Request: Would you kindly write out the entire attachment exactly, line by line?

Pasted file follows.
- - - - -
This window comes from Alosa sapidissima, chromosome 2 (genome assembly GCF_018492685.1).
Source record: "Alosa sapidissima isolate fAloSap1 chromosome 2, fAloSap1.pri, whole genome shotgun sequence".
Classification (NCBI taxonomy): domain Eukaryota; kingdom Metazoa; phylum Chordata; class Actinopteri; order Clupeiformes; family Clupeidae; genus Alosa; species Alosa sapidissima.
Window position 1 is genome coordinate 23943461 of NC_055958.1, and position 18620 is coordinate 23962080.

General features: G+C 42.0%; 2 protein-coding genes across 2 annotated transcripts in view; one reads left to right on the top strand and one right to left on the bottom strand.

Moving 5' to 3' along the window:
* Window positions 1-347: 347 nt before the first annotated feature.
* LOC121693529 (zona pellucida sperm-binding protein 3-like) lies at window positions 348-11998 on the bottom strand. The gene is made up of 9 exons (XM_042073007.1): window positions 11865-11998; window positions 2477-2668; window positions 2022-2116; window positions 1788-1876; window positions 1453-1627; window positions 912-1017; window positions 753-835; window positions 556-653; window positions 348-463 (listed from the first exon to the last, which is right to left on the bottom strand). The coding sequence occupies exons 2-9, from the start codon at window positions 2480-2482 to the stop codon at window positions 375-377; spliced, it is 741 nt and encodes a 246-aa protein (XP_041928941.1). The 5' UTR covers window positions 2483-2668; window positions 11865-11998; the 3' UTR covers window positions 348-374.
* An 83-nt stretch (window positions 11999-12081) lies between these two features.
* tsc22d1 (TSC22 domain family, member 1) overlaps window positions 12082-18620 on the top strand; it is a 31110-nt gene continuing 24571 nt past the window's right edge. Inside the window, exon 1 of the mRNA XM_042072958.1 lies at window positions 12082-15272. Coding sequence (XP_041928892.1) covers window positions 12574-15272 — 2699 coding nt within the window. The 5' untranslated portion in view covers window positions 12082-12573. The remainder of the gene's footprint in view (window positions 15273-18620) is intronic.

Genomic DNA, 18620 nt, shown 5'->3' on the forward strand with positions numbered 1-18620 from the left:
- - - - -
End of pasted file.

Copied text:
This window comes from Alosa sapidissima, chromosome 2 (genome assembly GCF_018492685.1).
Source record: "Alosa sapidissima isolate fAloSap1 chromosome 2, fAloSap1.pri, whole genome shotgun sequence".
Classification (NCBI taxonomy): domain Eukaryota; kingdom Metazoa; phylum Chordata; class Actinopteri; order Clupeiformes; family Clupeidae; genus Alosa; species Alosa sapidissima.
Window position 1 is genome coordinate 23943461 of NC_055958.1, and position 18620 is coordinate 23962080.

General features: G+C 42.0%; 2 protein-coding genes across 2 annotated transcripts in view; one reads left to right on the top strand and one right to left on the bottom strand.

Moving 5' to 3' along the window:
* Window positions 1-347: 347 nt before the first annotated feature.
* LOC121693529 (zona pellucida sperm-binding protein 3-like) lies at window positions 348-11998 on the bottom strand. The gene is made up of 9 exons (XM_042073007.1): window positions 11865-11998; window positions 2477-2668; window positions 2022-2116; window positions 1788-1876; window positions 1453-1627; window positions 912-1017; window positions 753-835; window positions 556-653; window positions 348-463 (listed from the first exon to the last, which is right to left on the bottom strand). The coding sequence occupies exons 2-9, from the start codon at window positions 2480-2482 to the stop codon at window positions 375-377; spliced, it is 741 nt and encodes a 246-aa protein (XP_041928941.1). The 5' UTR covers window positions 2483-2668; window positions 11865-11998; the 3' UTR covers window positions 348-374.
* An 83-nt stretch (window positions 11999-12081) lies between these two features.
* tsc22d1 (TSC22 domain family, member 1) overlaps window positions 12082-18620 on the top strand; it is a 31110-nt gene continuing 24571 nt past the window's right edge. Inside the window, exon 1 of the mRNA XM_042072958.1 lies at window positions 12082-15272. Coding sequence (XP_041928892.1) covers window positions 12574-15272 — 2699 coding nt within the window. The 5' untranslated portion in view covers window positions 12082-12573. The remainder of the gene's footprint in view (window positions 15273-18620) is intronic.

Genomic DNA, 18620 nt, shown 5'->3' on the forward strand with positions numbered 1-18620 from the left: